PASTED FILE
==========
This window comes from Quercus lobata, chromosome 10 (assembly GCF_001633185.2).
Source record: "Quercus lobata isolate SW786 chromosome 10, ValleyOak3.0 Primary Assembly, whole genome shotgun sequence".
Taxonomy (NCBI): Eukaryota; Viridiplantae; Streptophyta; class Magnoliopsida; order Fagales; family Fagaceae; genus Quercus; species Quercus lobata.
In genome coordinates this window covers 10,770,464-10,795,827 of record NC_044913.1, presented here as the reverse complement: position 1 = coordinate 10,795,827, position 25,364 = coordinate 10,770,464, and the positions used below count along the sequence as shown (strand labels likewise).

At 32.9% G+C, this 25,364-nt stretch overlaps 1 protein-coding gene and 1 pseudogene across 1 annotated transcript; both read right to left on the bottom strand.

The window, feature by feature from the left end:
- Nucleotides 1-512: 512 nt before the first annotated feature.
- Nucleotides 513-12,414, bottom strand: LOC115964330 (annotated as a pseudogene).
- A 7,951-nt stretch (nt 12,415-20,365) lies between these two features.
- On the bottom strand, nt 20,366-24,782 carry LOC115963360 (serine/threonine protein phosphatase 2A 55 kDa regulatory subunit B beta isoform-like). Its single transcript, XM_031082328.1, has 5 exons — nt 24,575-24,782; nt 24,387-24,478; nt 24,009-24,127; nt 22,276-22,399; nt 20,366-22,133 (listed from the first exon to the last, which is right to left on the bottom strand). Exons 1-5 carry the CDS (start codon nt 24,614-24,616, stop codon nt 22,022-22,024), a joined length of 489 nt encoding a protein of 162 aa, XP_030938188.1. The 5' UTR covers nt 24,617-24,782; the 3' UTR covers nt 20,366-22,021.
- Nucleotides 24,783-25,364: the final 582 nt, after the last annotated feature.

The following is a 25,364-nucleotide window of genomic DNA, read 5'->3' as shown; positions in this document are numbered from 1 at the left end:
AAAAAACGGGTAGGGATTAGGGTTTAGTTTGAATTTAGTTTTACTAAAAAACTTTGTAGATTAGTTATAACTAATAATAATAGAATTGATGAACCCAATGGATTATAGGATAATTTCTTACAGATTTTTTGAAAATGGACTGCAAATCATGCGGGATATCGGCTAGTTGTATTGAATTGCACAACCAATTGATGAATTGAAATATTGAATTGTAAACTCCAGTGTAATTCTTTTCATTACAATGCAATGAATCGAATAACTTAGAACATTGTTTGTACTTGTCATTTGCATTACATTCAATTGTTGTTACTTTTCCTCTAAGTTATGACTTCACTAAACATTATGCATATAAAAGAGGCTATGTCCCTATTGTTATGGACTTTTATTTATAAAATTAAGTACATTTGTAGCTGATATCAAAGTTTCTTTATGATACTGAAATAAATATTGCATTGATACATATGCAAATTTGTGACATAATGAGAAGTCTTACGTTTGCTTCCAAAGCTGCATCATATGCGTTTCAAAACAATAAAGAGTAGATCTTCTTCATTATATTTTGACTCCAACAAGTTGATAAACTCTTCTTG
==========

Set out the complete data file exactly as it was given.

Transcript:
This window comes from Quercus lobata, chromosome 10 (assembly GCF_001633185.2).
Source record: "Quercus lobata isolate SW786 chromosome 10, ValleyOak3.0 Primary Assembly, whole genome shotgun sequence".
Taxonomy (NCBI): Eukaryota; Viridiplantae; Streptophyta; class Magnoliopsida; order Fagales; family Fagaceae; genus Quercus; species Quercus lobata.
In genome coordinates this window covers 10,770,464-10,795,827 of record NC_044913.1, presented here as the reverse complement: position 1 = coordinate 10,795,827, position 25,364 = coordinate 10,770,464, and the positions used below count along the sequence as shown (strand labels likewise).

At 32.9% G+C, this 25,364-nt stretch overlaps 1 protein-coding gene and 1 pseudogene across 1 annotated transcript; both read right to left on the bottom strand.

The window, feature by feature from the left end:
- Nucleotides 1-512: 512 nt before the first annotated feature.
- Nucleotides 513-12,414, bottom strand: LOC115964330 (annotated as a pseudogene).
- A 7,951-nt stretch (nt 12,415-20,365) lies between these two features.
- On the bottom strand, nt 20,366-24,782 carry LOC115963360 (serine/threonine protein phosphatase 2A 55 kDa regulatory subunit B beta isoform-like). Its single transcript, XM_031082328.1, has 5 exons — nt 24,575-24,782; nt 24,387-24,478; nt 24,009-24,127; nt 22,276-22,399; nt 20,366-22,133 (listed from the first exon to the last, which is right to left on the bottom strand). Exons 1-5 carry the CDS (start codon nt 24,614-24,616, stop codon nt 22,022-22,024), a joined length of 489 nt encoding a protein of 162 aa, XP_030938188.1. The 5' UTR covers nt 24,617-24,782; the 3' UTR covers nt 20,366-22,021.
- Nucleotides 24,783-25,364: the final 582 nt, after the last annotated feature.

The following is a 25,364-nucleotide window of genomic DNA, read 5'->3' as shown; positions in this document are numbered from 1 at the left end:
AAAAAACGGGTAGGGATTAGGGTTTAGTTTGAATTTAGTTTTACTAAAAAACTTTGTAGATTAGTTATAACTAATAATAATAGAATTGATGAACCCAATGGATTATAGGATAATTTCTTACAGATTTTTTGAAAATGGACTGCAAATCATGCGGGATATCGGCTAGTTGTATTGAATTGCACAACCAATTGATGAATTGAAATATTGAATTGTAAACTCCAGTGTAATTCTTTTCATTACAATGCAATGAATCGAATAACTTAGAACATTGTTTGTACTTGTCATTTGCATTACATTCAATTGTTGTTACTTTTCCTCTAAGTTATGACTTCACTAAACATTATGCATATAAAAGAGGCTATGTCCCTATTGTTATGGACTTTTATTTATAAAATTAAGTACATTTGTAGCTGATATCAAAGTTTCTTTATGATACTGAAATAAATATTGCATTGATACATATGCAAATTTGTGACATAATGAGAAGTCTTACGTTTGCTTCCAAAGCTGCATCATATGCGTTTCAAAACAATAAAGAGTAGATCTTCTTCATTATATTTTGACTCCAACAAGTTGATAAACTCTTCTTG